She was a terrible woman; bad enough that at the funeral, the mourners could barely contain their glee.
She had begun life as an objectionable little girl until she blossomed into a wet blanket of young woman. From there she came into her own as a reason-her-husband-stayed-late-at-work until he had amassed quite a fortune, several patents and an early grave, whereupon his widow gained a veneer of bitterness and entitlement that would be the bane of every service industry employee, family member, doctor or lawyer in her path.
Until she slipped into a coma in the mid-90s. One would assume that someone lacking faculties would also lack the ability to bring misery to all around, and yet her living will kept her alive and in a pampered state. And just as the last of her fortune was draining away, she spitefully died.
Her funeral preparations were specific, right down to who was not invited and who would be cut out of the will if they skipped, as well as the church (hard to reach, no parking), the poems read (too long!) and the songs chosen.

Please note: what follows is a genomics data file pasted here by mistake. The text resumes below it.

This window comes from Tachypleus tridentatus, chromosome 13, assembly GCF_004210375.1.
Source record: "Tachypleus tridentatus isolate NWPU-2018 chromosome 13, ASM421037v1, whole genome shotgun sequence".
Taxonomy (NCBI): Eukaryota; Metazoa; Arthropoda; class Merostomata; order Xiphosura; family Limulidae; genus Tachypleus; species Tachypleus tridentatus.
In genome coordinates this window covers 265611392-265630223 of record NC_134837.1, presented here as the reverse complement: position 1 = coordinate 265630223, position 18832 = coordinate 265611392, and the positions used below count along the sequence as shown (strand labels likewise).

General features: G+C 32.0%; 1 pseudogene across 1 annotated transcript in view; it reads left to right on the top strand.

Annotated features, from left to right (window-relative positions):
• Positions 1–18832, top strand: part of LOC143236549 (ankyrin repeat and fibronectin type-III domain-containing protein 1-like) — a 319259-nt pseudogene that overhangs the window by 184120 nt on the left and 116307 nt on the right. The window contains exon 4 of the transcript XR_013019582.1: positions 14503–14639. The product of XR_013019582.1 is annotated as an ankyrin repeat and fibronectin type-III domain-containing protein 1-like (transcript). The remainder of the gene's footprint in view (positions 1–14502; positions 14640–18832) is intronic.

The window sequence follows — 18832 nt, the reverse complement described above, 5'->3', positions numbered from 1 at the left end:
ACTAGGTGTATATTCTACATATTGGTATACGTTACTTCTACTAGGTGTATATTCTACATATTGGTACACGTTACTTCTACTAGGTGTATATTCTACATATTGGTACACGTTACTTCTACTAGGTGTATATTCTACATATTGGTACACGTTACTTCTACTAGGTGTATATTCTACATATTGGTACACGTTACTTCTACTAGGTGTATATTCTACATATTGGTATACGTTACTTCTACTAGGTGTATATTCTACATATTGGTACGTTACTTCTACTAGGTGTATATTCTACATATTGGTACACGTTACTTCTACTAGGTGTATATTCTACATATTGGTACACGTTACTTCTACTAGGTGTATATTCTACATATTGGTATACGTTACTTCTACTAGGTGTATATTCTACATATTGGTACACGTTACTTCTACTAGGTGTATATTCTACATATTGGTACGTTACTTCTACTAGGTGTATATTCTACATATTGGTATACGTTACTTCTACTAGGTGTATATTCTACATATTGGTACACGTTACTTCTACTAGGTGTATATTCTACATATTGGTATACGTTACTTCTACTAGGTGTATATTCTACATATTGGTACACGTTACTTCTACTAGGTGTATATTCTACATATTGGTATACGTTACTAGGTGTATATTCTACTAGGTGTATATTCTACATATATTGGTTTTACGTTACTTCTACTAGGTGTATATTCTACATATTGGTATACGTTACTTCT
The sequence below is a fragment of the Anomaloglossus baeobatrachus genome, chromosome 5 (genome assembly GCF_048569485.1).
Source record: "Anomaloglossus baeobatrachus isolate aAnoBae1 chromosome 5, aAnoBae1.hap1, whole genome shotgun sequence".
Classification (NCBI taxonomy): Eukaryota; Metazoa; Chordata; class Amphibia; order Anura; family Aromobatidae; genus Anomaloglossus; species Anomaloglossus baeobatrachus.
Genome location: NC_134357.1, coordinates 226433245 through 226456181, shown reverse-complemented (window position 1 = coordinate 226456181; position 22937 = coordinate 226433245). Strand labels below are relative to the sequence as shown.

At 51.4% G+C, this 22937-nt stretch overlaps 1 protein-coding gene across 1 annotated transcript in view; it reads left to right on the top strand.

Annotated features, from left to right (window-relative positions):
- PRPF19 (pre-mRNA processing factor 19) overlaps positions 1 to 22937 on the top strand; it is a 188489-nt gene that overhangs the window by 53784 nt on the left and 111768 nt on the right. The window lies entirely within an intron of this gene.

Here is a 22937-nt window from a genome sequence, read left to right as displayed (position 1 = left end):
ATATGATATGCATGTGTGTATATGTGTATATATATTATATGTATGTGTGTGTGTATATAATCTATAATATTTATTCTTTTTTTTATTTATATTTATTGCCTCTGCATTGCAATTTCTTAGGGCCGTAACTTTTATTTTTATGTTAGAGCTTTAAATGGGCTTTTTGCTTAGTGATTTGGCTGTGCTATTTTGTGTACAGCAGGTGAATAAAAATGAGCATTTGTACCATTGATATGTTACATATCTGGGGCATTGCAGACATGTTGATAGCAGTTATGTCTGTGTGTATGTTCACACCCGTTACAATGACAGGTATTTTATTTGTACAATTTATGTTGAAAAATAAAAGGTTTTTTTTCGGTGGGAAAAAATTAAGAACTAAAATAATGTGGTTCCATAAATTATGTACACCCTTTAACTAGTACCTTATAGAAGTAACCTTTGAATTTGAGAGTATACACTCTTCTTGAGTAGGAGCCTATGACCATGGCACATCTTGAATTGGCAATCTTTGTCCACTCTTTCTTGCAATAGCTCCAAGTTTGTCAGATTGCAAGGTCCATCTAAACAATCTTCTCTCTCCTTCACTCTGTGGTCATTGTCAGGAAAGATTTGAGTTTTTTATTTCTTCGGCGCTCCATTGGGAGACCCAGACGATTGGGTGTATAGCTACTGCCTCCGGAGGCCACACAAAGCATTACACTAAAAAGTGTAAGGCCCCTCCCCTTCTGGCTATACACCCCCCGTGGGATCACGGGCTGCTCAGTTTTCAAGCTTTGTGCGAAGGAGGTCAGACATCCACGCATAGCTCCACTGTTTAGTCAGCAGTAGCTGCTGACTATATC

But time played tricks on the old corpse. Her song of choice, a much-loathed pop ballad, had fallen from being played at wakes and in bad movies and television shows, to being played on commercials for the ASPCA, accompanied by scrolling pictures of sad-looking family pets. They were devastating commercials, the kind that made people hug their own pets, pillows and loved ones, and–one assumes also–donate to the ASPCA.
And as the song came on at the funeral, looks of dawning recognition were exchanged all around the church sanctuary. It had been a long time since anyone had heard that song in its entirety. For years people only heard the 30 seconds that played behind pictures of abandoned puppy dogs and sad kitty cats.
And lo, the song played. And unbeknownst to the casket resident, everyone’s heart became weighed down more and more with thoughts of the plight of family pets.
It was a somber affair after all.